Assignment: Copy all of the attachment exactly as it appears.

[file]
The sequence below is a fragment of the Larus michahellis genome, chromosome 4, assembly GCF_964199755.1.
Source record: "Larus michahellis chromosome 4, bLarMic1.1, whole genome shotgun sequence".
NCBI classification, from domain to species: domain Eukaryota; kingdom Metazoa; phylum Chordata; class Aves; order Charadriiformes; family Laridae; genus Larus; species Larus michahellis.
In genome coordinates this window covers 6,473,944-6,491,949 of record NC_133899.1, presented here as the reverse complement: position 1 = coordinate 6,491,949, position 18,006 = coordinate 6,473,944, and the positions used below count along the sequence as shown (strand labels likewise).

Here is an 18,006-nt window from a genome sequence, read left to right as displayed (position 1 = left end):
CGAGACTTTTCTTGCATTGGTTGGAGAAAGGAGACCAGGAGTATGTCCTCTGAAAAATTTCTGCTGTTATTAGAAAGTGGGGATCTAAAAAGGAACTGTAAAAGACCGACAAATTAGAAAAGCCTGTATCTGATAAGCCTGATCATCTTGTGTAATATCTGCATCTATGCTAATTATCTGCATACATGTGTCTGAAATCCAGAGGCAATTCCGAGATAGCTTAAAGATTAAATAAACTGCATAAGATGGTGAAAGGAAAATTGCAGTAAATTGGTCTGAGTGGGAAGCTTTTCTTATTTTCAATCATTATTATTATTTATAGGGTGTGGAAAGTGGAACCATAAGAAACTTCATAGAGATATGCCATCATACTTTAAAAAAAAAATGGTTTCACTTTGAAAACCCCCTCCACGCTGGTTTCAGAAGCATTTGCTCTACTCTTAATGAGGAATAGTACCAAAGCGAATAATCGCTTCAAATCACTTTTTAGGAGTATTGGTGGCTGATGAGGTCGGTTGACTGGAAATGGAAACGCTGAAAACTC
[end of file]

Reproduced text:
The sequence below is a fragment of the Larus michahellis genome, chromosome 4, assembly GCF_964199755.1.
Source record: "Larus michahellis chromosome 4, bLarMic1.1, whole genome shotgun sequence".
NCBI classification, from domain to species: domain Eukaryota; kingdom Metazoa; phylum Chordata; class Aves; order Charadriiformes; family Laridae; genus Larus; species Larus michahellis.
In genome coordinates this window covers 6,473,944-6,491,949 of record NC_133899.1, presented here as the reverse complement: position 1 = coordinate 6,491,949, position 18,006 = coordinate 6,473,944, and the positions used below count along the sequence as shown (strand labels likewise).

Here is an 18,006-nt window from a genome sequence, read left to right as displayed (position 1 = left end):
CGAGACTTTTCTTGCATTGGTTGGAGAAAGGAGACCAGGAGTATGTCCTCTGAAAAATTTCTGCTGTTATTAGAAAGTGGGGATCTAAAAAGGAACTGTAAAAGACCGACAAATTAGAAAAGCCTGTATCTGATAAGCCTGATCATCTTGTGTAATATCTGCATCTATGCTAATTATCTGCATACATGTGTCTGAAATCCAGAGGCAATTCCGAGATAGCTTAAAGATTAAATAAACTGCATAAGATGGTGAAAGGAAAATTGCAGTAAATTGGTCTGAGTGGGAAGCTTTTCTTATTTTCAATCATTATTATTATTTATAGGGTGTGGAAAGTGGAACCATAAGAAACTTCATAGAGATATGCCATCATACTTTAAAAAAAAAATGGTTTCACTTTGAAAACCCCCTCCACGCTGGTTTCAGAAGCATTTGCTCTACTCTTAATGAGGAATAGTACCAAAGCGAATAATCGCTTCAAATCACTTTTTAGGAGTATTGGTGGCTGATGAGGTCGGTTGACTGGAAATGGAAACGCTGAAAACTC